To fight the frazzle of a Twin Cities rush hour, then to arrive on the green campus of St. John’s University just in time for 7 p.m. prayers, then to witness 150 monks in black habits file silently into the Abbey Church to begin a liturgical cadence very . . . much . . . slower than the happenings of the outside world, is to gradually absorb the special gifts that the monastery and its serene soundings have given Minnesota over the past 146 years.
No other Minnesota institution combines in quite the same way the contemplative tradition with liberal education and, through its publishing house and Ecumenical Institute, a hospitality that reaches beyond Catholic roots. It’s easy to understand the loyalty and affection St. John’s stirs in so many Minnesotans. It’s a shame that the institution has been jeopardized by the same scandalous behavior and deceit that besets the larger church. We refer not only to sexual abuse of minors but efforts to hide and rationalize those crimes.
St. John’s new abbot, John Klassen, understands both the stakes involved and the clear necessity that Stearns County authorities help investigate a dozen or so monks now living under restrictions. For Minnesotans, St. John’s has come to represent in sharp relief the crisis facing the American church.
When President Bush expressed to Pope John Paul last week his worries about the “standing” of the church in American life he was exactly right. For that standing to be repaired, American bishops might consider two avenues of self-examination.
First, they might try to understand more fully the tendency to hide, obfuscate and rationalize sexual crimes against minors. Second, they might consider resuming their course of 20 years ago when they produced two courageous explications on peace (1983) and the economy (1986). A similar clarifying effort on the question of mandatory celibacy for priests would be a welcome gift, no matter the outcome. If the Christian gospel carries specific teachings on warfare and the exploitation of the poor, it might also untangle this issue.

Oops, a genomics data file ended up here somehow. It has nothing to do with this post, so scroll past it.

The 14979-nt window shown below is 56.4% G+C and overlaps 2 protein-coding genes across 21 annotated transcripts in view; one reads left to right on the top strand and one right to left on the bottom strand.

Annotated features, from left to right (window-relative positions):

Editorial pages should tread lightly on religious matters, but we can’t help but worry that a troubled church, led by a hierarchy losing respect even among ardent followers, leads inevitably to weakened outreach and education, and that civil society loses much in the process.
“St. John’s is at risk,” the Rev. Donald Cozzens said bluntly at the end of a recent conversation on campus. Cozzens, a visiting scholar in Collegeville, has written extensively about the two issues outlined above.
“There is something wrong with the clerical system itself,” he wrote, “a closed system of legislated celibacy, upward hierarchical accountability without corresponding downward accountability, and feudal privilege.” The church, he said, must shed its distrust of democracy, its secrecy (including paying hush money to cover scandals), its medieval suspicion of civil justice (seeing the church as sanctuary for clerical crimes that matter only to God) and the infantile arrogance of some of its bishops. “It’s about restoring integrity,” he said.
Drawing from experience as a seminary director, Cozzens concludes that restoring marriage for priests as an option would benefit the church, not because celibacy causes pedophilia but because optional marriage would broaden the pool of prospective clergy and retain thousands of talented men.
We share Cozzens’ hope that lay Catholics will demand a restoration of trust so that special places like St. John’s can continue to offer gifts both spiritual and temporal.
Copyright 2002 Star Tribune.
St. John’s – A must-save situation